Criminal hackers never sleep, it seems. Just when you think you've battened down the hatches and fully safeguarded yourself or your business from electronic security risks, along comes a new exploit to keep you up at night. It might be an SMS text message with a malevolent payload or an errant signal designed to jam GPS receivers.
Whether you're protecting corporate data or simply trying to keep your personal files safe, these threats -- some rapidly growing, others still emerging -- put your systems at risk. Fortunately, security procedures and tools are available to help you win the fight.
1. Text-message malware
While smartphone viruses are still fairly rare, text-message attacks are becoming more common, according to Rodney Joffe, senior vice president and senior technologist at mobile messaging company Neustar and director of the Conficker Working Group, a coalition of security researchers that came together to fight the malware known as Conficker. PCs are fairly well protected today, he says, so some black-hat hackers are now targeting mobile devices. Their incentive is mostly financial: Text messaging provides a way to break into devices and make money.
Khoi Nguyen, group product manager for mobile security at Symantec, confirmed that text-message attacks aimed at smartphone operating systems are commonplace now that people are increasingly reliant on mobile devices. It's not just consumers who are at risk, he adds. Any employee who falls for a text-message ruse using a company smartphone can jeopardize the business's network and data and possibly cause a compliance violation.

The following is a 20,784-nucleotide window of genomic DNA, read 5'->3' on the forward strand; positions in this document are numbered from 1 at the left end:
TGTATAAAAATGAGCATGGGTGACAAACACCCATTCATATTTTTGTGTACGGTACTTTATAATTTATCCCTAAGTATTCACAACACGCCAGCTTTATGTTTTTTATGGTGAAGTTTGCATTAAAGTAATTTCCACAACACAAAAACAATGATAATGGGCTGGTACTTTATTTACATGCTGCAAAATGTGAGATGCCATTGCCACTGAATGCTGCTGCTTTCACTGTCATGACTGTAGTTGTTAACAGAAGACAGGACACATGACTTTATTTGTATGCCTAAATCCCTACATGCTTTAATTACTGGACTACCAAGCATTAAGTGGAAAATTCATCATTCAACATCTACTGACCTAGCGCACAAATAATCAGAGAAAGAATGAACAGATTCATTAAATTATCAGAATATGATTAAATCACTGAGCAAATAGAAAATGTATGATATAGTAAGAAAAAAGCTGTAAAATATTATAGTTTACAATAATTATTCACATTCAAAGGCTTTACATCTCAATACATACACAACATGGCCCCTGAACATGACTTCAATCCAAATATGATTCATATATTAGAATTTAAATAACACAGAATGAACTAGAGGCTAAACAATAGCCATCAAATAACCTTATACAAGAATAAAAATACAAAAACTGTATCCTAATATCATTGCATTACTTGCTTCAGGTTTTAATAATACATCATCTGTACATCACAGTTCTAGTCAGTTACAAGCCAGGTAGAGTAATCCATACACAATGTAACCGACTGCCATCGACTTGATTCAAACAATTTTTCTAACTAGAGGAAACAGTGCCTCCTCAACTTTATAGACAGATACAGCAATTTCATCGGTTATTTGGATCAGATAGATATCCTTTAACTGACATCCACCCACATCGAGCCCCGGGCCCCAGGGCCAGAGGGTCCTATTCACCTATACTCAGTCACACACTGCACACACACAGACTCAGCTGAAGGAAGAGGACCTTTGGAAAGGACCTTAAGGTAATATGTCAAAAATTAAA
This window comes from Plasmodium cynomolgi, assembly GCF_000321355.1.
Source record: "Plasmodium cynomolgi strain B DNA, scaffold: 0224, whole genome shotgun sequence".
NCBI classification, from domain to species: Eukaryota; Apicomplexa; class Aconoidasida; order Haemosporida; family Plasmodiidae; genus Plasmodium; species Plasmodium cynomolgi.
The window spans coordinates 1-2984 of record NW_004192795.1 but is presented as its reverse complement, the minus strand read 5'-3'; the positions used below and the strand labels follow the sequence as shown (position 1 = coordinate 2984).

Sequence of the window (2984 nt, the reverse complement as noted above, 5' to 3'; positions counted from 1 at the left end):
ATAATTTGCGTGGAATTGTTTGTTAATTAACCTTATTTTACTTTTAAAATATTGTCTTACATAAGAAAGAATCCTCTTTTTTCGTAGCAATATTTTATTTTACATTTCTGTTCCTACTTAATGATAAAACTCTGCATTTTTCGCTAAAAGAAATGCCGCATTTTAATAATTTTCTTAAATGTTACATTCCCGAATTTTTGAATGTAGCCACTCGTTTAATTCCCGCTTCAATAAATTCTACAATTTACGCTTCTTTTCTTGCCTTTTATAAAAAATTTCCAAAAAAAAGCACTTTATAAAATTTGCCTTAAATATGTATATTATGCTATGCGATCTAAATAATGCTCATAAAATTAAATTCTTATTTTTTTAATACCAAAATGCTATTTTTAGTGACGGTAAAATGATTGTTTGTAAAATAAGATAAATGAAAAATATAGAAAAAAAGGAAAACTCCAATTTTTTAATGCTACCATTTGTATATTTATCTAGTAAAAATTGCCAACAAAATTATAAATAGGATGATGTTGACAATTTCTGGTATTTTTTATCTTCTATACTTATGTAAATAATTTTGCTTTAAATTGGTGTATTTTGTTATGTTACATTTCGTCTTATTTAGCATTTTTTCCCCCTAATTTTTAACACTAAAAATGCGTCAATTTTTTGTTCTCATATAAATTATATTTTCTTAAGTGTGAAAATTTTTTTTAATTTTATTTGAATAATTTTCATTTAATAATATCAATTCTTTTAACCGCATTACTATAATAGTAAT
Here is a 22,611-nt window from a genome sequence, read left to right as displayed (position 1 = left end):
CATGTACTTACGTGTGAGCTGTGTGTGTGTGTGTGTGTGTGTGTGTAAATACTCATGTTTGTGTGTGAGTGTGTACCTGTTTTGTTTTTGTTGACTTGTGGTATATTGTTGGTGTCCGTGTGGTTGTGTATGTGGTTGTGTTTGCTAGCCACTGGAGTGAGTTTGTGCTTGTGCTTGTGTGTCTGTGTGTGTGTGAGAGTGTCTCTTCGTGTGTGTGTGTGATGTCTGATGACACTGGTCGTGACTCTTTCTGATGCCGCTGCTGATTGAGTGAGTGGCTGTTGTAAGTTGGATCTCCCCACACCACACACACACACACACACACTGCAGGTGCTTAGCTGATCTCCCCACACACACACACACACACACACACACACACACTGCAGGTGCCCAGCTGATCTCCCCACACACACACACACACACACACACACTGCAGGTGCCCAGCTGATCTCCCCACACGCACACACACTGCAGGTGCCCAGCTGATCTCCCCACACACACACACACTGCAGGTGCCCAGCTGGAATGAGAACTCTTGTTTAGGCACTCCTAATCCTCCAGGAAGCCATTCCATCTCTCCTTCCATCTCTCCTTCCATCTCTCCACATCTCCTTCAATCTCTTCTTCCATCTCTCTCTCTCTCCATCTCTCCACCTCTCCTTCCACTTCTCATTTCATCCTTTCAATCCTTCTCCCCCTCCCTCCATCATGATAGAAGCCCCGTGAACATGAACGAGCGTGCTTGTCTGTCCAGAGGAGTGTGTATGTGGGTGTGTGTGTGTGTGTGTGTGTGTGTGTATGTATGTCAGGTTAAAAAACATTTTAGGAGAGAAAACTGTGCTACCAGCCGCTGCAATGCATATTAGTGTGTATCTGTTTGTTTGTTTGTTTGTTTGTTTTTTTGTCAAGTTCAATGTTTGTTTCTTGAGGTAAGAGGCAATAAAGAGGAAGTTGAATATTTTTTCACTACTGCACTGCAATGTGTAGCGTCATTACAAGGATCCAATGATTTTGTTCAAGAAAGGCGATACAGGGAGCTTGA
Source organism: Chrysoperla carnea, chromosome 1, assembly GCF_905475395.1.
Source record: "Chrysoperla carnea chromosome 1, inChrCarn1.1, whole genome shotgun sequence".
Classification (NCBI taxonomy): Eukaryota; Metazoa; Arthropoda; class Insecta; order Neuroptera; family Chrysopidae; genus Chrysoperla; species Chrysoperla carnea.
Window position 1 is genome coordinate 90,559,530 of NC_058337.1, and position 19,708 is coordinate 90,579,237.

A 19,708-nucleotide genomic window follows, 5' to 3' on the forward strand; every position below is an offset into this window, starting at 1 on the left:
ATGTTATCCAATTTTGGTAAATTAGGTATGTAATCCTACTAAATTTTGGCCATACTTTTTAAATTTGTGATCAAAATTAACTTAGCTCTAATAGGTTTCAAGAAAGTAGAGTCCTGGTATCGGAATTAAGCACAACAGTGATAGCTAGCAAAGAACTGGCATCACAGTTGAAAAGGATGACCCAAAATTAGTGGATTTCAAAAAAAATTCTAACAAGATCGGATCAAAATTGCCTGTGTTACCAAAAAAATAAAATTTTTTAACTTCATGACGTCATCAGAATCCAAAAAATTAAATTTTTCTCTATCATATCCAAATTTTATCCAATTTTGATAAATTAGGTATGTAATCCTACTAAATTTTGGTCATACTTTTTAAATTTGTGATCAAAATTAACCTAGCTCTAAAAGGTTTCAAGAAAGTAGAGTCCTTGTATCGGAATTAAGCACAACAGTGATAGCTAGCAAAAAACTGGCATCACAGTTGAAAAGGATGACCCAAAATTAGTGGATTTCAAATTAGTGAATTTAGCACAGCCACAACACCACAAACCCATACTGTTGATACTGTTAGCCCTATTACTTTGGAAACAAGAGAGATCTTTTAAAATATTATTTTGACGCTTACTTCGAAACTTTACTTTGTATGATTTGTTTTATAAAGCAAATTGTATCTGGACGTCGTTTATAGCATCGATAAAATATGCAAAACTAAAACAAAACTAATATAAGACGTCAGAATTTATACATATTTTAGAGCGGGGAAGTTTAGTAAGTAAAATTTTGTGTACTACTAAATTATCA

"This is a similar type of attack as [is used on] a computer -- an SMS or MMS message that includes an attachment, disguised as a funny or sexy picture, which asks the user to open it," Nguyen explains. "Once they download the picture, it will install malware on the device. Once loaded, it would acquire access privileges, and it spreads through contacts on the phone, [who] would then get a message from that user."
In this way, says Joffe, hackers create botnets for sending text-message spam with links to a product the hacker is selling, usually charging you per message. In some cases, he adds, the malware even starts buying ring tones that are charged on your wireless bill, lining the pockets of the hacker selling the ring tones.
Wireless carriers say they do try to stave off the attacks. For instance, Verizon spokeswoman Brenda Raney says the company scans for known malware attacks, isolates them on the cellular network, and even works with federal crime units to block them.
To keep such malware off users' phones, Joffe recommends that businesses institute strict corporate policies limiting whom employees can text using company networks and phones, and what kind of work can be done via text messaging. Another option is a policy that prohibits text messaging entirely, at least until the industry figures out how to deal with the threats.